When Mboweni announced that the government would earmark R500 billion to support South Africa’s economy in the wake of the COVID-19 and lockdown devastation, with R130 billion coming from reprioritised spend from within the original 2020 budget. South Africans have been wondering where the money will come from ever since. We now have our answer – the country will borrow it. While consumers breathed a sigh of relief that there would be no ‘wealth tax’ in the minister’s budget, this temporary measure is a more troubling one, which will not only not shore up South Africa’s haemorrhaging economy on its own, it will need to be repaid.
“A silver lining is that we are not at 100% debt to GDP ratio,” added Mantshimuli. However, we are looking at a dangerous 87.4% in the 2023/24 tax year.
“Currently, before the budget speech, 21% of all our tax revenue got eaten by interest costs. That’s going to increase a lot more over the next few years, which means that budget will be reallocated away from other governmental spending initiatives, which could further harm our economy,” said Chagan.

Help yourself and seek financial advice
The message for those still employed and all but the most vulnerable South Africans is this: in this difficult time, protect yourself – no one else in this climate has the capacity to do so.

“Now is the opportunity to be cutting your expenses, paying off your debt. It is the time to be building a safety net around yourself,” said Chagan. “For people that have surplus assets and don’t have debt, you need to be looking at your emergency funding. Create an emergency fund of a few months’ salary saved up, because anything can happen – as the COVID-19 pandemic has proved.”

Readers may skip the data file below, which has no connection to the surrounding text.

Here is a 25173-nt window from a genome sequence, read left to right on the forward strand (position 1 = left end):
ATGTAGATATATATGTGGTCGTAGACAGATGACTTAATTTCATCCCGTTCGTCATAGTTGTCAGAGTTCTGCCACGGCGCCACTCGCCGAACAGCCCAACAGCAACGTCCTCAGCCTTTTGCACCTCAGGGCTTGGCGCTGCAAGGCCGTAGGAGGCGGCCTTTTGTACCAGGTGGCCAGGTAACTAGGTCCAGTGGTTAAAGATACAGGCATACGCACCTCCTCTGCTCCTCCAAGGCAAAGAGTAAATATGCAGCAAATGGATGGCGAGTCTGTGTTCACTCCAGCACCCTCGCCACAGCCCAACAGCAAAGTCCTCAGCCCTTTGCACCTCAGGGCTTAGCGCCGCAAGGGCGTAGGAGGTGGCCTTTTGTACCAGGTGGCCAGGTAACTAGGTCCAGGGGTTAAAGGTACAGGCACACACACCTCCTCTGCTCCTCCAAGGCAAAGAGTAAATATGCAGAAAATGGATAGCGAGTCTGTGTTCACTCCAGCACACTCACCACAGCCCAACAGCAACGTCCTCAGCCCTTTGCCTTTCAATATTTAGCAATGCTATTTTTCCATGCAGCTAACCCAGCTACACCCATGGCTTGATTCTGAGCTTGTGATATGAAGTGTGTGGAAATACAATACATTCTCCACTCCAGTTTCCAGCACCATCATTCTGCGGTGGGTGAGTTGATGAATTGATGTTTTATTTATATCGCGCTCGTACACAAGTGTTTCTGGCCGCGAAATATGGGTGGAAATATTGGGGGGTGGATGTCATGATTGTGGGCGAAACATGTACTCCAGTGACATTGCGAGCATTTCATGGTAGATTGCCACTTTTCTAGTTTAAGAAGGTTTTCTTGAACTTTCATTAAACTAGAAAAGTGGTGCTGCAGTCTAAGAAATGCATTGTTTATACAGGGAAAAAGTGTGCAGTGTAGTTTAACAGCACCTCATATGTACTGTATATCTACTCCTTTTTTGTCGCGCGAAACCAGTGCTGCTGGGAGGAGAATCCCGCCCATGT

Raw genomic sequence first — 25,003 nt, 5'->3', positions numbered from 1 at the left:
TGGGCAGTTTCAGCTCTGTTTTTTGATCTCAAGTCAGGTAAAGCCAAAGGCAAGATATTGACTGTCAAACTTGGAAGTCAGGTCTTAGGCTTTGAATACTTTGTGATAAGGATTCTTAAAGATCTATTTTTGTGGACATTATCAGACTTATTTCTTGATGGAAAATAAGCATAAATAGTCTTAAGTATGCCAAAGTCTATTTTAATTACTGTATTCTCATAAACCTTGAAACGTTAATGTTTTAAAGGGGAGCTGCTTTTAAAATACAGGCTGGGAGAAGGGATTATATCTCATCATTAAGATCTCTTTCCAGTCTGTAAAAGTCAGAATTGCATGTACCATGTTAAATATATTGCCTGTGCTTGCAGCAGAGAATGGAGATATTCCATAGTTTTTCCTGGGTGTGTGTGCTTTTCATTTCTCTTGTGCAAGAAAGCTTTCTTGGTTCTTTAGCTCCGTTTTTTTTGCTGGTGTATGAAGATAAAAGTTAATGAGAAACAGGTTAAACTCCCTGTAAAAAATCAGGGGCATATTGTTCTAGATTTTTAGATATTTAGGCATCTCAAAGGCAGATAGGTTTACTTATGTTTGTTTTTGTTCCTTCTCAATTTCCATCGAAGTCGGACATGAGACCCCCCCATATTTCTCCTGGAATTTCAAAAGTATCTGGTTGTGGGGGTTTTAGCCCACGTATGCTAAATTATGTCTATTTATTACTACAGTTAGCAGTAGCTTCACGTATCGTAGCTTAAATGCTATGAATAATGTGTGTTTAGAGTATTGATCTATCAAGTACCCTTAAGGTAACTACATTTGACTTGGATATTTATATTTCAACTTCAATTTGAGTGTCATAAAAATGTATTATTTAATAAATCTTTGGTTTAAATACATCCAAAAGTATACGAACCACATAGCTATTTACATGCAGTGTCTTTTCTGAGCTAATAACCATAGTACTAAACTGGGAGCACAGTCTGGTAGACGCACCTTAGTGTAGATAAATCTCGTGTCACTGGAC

As Chagan notes, the pandemic has changed the thinking on financial safety nets like insurance from a grudge purchase into a valuable necessity. Questions that precipitate insurance cover like ‘What if I’m retrenched?’ or ‘What if I become critically ill?’ are no longer abstract concepts.

Apart from the need for insurance, Mantshimuli advises getting rid of debt and calling in the professionals. “This is the lowest interest rate cycle we’ve seen in a long time – cut off your debt and do not get into new commitments right now. Apart from that, not all of us are experts when it comes to managing our finances. What happens if I’m retrenched? What happened if my salary is slashed? Follow a strict financial plan, and you need an expert to help you weather this very difficult economic environment.”

“The storm is not over, but if we make the right decisions, the days will grow calmer,” promised Mboweni in his budget speech. With financial advice and careful budgeting and planning, South Africans too can navigate the storm – but it’s a course they’ll have to chart for themselves.

This article does not constitute tax, legal, financial, regulatory, accounting, technical or other advice. The material has been created for information purpose only and does not contain any personal recommendations. While every care has been taken in preparing this material, no member of Liberty gives any representation, warranty or undertaking and accepts no responsibility or liability as to the accuracy, or completeness, of the information presented. Please consult your financial adviser should you require advice of a financial nature and/or intermediary services. Liberty Group Limited is an Insurer and an Authorised Financial Services Provider (no 2409).